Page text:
However, only a couple of pages later, the title poem reinvigorates the processes of repetition and transformation which drive Some Lives. This 19-page poem has three modes which recur in sections, all of which are interested in intertext and influence. It’s set into motion when Quinn writes: “I read a poem. // I read a poem about the end of the world”. This poem is “Weltende”, an early expressionist poem by Jakob van Hoddis. One mode of “Some Lives” consists of translations and re-translations of sections of van Hoddis’s poem. Another mode places fragments of previous poems in the collection alongside one another in new orders, to create new meanings, and another mode consists of documentary-style explorations of moments and observations pertaining to the life of the speaker and the lives of the writers who influence Some Lives.

Each section emphasises the time-disrupting power of poetry to enable dialogues simultaneously across years and decades, and across a single moment. Quinn links the drafty provisionality and elusivity inherent to translation to the creation of her own poetry. Here, a poem written a hundred years earlier transcends time, language, and circumstance to accumulate new relevance and resonance, in its uncannily familiar evocation of an apocalyptic world in which “(t)he tides are rising”. In a poem so interested in writing which could be classified as modernist, Quinn rethinks the modernist call for the new. Instead, “Some Lives”, and the collection as a whole, argue for the importance of precedence, and the open-ended, intertextual, collaborative nature of creation. Here, stasis and movement, tradition and change, exist alongside one another rather than in opposition. This collection is a nuanced, thoughtful meditation on poetry’s possibilities.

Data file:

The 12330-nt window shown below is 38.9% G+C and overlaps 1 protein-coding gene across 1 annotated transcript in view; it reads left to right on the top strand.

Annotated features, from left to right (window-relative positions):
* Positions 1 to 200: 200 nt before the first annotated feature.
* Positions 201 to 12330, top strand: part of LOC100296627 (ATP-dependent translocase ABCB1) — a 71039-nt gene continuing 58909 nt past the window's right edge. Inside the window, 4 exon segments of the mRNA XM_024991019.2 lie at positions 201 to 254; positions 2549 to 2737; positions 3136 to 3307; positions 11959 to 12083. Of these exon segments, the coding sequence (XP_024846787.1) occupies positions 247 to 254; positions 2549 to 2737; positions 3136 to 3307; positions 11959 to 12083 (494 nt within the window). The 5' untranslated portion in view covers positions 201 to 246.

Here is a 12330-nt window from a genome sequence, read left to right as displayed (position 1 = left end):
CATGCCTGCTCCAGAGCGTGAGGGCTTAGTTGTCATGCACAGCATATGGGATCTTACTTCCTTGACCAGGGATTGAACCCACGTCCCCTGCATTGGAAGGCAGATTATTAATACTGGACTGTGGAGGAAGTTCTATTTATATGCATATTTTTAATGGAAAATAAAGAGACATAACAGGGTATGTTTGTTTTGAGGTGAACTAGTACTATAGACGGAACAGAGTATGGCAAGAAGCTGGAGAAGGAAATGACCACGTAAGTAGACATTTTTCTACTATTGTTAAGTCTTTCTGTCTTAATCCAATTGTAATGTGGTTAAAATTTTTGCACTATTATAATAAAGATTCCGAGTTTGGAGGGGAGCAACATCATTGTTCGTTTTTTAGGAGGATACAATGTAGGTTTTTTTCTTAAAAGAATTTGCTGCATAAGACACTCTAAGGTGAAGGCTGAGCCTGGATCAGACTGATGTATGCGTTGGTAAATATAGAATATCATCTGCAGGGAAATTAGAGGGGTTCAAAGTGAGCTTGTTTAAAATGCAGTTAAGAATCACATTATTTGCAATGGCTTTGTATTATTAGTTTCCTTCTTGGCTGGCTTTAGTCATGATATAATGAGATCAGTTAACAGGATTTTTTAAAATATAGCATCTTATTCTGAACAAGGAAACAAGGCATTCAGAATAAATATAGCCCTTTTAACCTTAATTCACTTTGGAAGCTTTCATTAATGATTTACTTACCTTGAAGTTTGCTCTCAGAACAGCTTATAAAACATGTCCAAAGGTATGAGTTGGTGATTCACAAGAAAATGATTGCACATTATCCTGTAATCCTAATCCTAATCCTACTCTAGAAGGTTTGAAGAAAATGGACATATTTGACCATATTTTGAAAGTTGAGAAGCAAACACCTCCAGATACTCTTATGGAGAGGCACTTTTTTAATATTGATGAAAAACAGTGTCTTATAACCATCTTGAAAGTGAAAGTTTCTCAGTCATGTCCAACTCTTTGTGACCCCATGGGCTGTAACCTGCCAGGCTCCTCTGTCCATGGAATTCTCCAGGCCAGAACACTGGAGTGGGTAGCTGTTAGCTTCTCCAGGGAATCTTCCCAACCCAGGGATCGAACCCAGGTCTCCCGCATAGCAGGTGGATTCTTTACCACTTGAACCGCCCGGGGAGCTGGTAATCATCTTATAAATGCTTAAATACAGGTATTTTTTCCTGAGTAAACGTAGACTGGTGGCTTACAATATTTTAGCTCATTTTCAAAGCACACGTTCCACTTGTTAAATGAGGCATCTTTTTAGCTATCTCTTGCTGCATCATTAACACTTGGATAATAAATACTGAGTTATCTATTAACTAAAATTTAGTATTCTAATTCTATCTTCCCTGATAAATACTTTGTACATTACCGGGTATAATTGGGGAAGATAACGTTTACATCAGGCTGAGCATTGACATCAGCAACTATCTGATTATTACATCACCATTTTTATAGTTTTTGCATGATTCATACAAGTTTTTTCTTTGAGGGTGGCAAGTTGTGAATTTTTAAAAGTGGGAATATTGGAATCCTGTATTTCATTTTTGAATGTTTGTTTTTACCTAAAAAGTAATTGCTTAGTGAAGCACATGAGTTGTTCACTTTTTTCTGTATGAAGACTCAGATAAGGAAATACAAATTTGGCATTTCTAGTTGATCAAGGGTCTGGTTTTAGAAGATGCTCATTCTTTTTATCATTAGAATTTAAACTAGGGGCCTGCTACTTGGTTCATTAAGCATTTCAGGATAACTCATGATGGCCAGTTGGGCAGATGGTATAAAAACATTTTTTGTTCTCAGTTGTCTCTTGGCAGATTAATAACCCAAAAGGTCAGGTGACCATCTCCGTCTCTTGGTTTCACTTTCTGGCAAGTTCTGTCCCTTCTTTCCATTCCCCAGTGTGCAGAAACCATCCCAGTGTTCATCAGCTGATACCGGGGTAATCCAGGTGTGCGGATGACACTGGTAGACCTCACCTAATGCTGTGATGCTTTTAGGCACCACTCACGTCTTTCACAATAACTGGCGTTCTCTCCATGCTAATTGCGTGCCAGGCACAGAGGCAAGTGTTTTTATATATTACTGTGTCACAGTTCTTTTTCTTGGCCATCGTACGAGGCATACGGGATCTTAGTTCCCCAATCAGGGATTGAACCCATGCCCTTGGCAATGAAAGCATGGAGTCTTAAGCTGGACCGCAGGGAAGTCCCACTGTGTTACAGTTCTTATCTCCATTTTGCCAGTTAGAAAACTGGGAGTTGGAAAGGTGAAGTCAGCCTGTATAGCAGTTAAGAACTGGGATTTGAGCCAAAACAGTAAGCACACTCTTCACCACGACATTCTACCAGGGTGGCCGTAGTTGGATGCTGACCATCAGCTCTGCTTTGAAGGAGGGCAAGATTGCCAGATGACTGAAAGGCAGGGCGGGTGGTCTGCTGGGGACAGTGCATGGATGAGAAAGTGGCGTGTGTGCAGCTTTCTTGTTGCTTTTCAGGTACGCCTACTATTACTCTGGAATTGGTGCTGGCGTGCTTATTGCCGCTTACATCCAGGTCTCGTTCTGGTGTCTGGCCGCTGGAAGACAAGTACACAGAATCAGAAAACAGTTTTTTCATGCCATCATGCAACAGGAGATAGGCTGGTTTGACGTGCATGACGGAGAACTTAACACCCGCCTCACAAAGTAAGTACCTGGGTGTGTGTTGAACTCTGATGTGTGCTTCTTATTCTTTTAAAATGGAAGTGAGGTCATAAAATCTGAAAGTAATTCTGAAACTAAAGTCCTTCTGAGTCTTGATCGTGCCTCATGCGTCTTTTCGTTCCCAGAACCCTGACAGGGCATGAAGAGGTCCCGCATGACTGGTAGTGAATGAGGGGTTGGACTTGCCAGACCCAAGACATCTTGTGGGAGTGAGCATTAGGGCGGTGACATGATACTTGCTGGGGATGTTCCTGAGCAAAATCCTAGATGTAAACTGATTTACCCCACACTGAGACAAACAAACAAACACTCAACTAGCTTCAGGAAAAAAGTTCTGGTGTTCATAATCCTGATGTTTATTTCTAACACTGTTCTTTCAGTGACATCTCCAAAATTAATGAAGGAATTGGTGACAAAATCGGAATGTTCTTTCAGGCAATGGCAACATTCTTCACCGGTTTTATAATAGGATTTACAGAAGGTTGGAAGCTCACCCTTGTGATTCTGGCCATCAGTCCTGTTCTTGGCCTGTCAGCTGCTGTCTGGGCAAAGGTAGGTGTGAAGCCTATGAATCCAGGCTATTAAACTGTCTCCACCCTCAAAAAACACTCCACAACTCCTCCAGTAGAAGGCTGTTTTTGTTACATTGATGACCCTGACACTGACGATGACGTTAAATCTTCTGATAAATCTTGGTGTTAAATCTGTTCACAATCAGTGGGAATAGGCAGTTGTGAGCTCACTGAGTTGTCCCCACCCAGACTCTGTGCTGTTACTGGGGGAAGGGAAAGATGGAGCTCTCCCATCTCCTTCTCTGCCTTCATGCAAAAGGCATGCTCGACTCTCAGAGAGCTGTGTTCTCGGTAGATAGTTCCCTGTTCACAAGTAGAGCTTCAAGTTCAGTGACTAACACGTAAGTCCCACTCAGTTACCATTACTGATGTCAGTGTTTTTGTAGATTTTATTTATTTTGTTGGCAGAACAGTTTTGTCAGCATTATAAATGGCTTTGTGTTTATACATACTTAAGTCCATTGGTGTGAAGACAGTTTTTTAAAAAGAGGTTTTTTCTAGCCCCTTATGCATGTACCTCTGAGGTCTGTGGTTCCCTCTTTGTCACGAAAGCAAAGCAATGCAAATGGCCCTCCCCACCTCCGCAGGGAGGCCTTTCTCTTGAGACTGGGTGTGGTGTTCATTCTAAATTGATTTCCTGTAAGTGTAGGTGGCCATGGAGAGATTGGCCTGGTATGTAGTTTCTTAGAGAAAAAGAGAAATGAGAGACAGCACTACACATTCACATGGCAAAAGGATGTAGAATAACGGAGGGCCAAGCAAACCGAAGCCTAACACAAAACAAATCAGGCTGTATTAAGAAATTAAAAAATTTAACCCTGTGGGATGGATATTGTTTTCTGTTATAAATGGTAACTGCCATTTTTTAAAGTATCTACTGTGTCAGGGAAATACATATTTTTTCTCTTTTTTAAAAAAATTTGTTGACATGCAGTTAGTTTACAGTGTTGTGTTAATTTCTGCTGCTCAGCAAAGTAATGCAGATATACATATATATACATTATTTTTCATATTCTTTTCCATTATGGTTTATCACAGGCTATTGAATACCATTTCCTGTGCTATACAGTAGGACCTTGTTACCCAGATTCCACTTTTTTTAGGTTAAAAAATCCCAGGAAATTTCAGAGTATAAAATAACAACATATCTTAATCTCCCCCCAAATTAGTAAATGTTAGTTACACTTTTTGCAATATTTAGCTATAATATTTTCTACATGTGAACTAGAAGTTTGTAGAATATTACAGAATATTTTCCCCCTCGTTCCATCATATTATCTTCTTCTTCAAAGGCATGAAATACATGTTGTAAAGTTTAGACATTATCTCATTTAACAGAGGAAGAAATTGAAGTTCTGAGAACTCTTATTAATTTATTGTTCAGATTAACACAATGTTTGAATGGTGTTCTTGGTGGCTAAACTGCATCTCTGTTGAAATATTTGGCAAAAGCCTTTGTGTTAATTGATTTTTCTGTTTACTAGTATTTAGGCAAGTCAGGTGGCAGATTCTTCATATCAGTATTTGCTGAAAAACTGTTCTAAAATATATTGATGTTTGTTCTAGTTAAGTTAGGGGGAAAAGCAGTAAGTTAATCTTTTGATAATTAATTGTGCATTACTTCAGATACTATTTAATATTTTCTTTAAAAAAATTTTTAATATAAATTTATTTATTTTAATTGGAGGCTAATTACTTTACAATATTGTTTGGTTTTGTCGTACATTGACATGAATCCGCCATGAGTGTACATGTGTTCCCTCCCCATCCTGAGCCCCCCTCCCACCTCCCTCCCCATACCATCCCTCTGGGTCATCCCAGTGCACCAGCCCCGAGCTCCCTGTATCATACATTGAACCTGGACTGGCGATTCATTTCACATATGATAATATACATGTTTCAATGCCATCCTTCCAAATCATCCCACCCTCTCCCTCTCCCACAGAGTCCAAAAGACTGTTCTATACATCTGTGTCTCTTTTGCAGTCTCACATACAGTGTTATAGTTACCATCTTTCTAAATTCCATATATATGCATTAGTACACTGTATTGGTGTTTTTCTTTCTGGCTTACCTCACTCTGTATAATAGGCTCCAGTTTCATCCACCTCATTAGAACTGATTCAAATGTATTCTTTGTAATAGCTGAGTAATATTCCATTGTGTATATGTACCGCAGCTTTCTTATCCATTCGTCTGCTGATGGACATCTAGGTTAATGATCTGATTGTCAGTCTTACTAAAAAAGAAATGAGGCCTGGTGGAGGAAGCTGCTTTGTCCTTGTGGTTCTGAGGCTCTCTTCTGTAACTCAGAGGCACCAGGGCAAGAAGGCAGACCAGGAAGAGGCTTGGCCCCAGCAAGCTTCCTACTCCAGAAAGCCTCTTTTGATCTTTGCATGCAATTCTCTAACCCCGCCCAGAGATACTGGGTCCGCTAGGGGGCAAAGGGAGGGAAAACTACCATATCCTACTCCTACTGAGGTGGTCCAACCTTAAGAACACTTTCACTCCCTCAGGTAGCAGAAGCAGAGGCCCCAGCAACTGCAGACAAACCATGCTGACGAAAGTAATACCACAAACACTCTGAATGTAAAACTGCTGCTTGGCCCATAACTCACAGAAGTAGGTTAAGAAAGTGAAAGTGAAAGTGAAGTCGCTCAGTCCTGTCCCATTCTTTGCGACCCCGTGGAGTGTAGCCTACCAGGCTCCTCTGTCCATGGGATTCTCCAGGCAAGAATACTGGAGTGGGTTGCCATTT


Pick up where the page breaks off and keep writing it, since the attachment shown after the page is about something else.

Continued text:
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Poetry and/for Jam

Poetry publishing is an odd business at the best of times. But yesterday’s unusual exchange with a customer was of the kind that makes the more difficult parts worthwhile.